Galatians 4:12–20; 2 Peter 1:16–2:3; 1 John 4:1–6 (read online ⧉)
While yesterday’s devotional was about the doctrine (and reality) of the Trinity, this isn’t the only issues that face Christians as they try to discern True teaching versus false. While many divisions in the church have been over interpretation and living out of certain pieces of the Christian life, most (over time) have been discovered to not be heretical. While there are heretical tendencies in some denominations, by-and-large there are core beliefs that we hold in common.
While the Trinity certainly is a crucial one, it is a doctrinal one, meaning that for most people it is not part of the rubber-meets-the-road of their daily life. It is usually the daily life parts that will affect a person’s Christian walk more than other things.
In his letter to the Galatians, Paul is addressing the constant battle going on with people trying to bring into force the Law of the Jews. This is not a fight against teaching and helpful traditions, but the thought that only proper execution of the Law will result in salvation. In other words, the free and grace-filled gift of Jesus‘ death and resurrection was null-and-void. Paul didn’t want the Galatians to fall into that trap.
Except they did. It was so bad that the Galatians who used to honor (or “bless”) Paul now—according to Paul—viewed Paul as an enemy. What a change! A man they honored was now an adversary in their hearts.
Peter knew that this was an issue, and not just with the Galatians. He warned the church that there have always been and will continue to be false teachers. Amazingly and similarly to Paul’s concerns, one of the concerns is that Christians would begin to deny Jesus Christ. As Peter continues, I’m sure many of us have seen things that would seem to fall within his list.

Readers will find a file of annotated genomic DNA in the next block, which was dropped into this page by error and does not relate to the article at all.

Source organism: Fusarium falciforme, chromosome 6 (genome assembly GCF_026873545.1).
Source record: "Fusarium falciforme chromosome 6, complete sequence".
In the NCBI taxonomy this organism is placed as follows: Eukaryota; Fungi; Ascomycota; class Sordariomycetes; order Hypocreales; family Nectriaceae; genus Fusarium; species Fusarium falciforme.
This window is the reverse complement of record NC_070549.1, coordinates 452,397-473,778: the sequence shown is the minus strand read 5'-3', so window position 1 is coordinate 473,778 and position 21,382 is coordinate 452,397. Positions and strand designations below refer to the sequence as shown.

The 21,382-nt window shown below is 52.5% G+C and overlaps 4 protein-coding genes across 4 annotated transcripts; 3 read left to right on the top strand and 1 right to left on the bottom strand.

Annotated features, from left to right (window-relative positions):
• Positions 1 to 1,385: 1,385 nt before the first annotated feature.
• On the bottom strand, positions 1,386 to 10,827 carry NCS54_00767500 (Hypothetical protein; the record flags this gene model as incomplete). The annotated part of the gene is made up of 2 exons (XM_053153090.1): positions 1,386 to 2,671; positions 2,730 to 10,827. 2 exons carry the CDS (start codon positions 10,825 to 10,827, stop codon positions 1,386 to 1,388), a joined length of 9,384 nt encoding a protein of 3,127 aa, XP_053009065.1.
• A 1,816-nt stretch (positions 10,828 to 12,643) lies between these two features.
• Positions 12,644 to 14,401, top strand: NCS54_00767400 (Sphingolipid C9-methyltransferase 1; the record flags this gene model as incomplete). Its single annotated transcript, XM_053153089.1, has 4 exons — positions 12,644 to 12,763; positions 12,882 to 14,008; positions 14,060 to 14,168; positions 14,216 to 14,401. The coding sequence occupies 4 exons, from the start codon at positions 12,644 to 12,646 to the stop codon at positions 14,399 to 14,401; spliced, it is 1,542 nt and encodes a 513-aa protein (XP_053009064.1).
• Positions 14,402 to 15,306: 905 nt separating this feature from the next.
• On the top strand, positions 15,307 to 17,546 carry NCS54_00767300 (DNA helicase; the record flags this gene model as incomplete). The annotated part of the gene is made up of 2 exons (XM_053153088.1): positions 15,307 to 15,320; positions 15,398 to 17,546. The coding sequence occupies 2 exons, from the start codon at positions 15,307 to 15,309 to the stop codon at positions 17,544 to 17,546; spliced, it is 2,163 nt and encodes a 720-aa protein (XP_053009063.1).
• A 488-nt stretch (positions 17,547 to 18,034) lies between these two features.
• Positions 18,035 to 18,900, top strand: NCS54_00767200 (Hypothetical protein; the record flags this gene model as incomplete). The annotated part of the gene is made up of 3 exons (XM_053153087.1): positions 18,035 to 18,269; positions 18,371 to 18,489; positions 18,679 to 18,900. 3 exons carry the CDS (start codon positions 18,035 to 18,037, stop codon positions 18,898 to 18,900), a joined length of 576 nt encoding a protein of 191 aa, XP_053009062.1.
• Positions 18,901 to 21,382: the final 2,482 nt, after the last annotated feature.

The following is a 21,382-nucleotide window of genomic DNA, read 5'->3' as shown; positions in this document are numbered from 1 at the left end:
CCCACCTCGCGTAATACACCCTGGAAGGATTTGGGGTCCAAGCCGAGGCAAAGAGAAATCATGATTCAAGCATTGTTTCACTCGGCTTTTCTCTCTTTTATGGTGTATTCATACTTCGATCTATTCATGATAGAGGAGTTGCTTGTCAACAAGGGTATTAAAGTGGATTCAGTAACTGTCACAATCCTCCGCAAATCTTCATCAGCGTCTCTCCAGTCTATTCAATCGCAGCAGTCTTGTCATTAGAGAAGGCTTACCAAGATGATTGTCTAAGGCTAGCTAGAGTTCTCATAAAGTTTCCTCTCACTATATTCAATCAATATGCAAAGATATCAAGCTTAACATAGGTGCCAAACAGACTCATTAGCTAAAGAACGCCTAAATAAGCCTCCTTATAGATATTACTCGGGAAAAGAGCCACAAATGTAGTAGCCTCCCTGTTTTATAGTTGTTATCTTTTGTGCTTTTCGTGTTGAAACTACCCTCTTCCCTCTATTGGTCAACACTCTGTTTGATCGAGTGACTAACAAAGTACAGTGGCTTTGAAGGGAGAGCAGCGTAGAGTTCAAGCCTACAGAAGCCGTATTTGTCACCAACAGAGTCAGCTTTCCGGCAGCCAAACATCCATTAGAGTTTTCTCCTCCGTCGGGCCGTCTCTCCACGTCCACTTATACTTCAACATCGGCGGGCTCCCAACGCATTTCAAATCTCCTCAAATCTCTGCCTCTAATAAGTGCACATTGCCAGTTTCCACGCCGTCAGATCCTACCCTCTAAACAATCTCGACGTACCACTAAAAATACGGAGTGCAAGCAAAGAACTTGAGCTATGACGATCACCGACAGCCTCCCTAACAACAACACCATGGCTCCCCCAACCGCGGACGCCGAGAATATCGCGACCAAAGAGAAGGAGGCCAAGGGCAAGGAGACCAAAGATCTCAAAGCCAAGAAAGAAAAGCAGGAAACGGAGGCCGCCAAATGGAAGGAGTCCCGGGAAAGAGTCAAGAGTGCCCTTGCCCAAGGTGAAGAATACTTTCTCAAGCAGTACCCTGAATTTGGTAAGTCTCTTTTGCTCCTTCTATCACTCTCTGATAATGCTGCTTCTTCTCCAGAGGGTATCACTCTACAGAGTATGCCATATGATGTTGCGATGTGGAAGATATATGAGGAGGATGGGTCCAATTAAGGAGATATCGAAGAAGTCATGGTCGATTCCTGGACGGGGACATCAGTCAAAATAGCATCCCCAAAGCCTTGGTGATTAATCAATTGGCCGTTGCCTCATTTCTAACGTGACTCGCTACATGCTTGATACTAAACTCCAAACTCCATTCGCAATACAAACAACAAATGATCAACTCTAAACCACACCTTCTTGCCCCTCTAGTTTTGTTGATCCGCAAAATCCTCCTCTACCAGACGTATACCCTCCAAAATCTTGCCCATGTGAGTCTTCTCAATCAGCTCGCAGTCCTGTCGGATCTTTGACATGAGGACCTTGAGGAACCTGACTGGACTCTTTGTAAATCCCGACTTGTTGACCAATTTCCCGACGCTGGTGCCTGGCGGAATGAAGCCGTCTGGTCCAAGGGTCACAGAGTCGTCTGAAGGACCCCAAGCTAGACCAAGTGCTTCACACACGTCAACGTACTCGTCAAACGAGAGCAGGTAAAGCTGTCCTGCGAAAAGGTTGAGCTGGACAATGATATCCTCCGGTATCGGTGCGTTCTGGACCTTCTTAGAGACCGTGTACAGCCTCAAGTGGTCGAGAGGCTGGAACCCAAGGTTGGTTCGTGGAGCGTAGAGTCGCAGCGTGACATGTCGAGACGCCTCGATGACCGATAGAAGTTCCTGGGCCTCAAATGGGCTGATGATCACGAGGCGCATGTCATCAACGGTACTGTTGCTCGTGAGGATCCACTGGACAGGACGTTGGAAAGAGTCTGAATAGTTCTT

This leads us to John, who urges us to test the spirits. First and foremost, we have God (the Father), Jesus, and the Holy Spirit [all 3 being the Trinity]. Then Jesus died for all on the cross and was resurrected, to free us from sin (including the Law). There is also the spirit of love and unity. Truly, when we are confronted with someone whose path is in opposition to these (and a few others excluded for simplicity and brevity), we are indeed able to discern where the false teachers are.
We are blessed that those that went before us went through the pain and division of false teachers, for we can learn from them. As the church begins to head (very slowly) toward a form of reunification, there will continue to be people that will seek to divide the church further and try to keep it separated. Jesus calls us to be one.
God, you gifted us the Holy Spirit, so that we would not be led astray. Lord, help us to trust your Word over our desires, that we might finish strong to the end. Amen.
1) Why is unity hard? What is your responsibility in maintain and seeking unity?
2) Why is unity significant in regard to false teachers and prophets?
3) Have you ever met or dealt with people whose teachings divided the Body over either false doctrine or teachings that are not essential for salvation?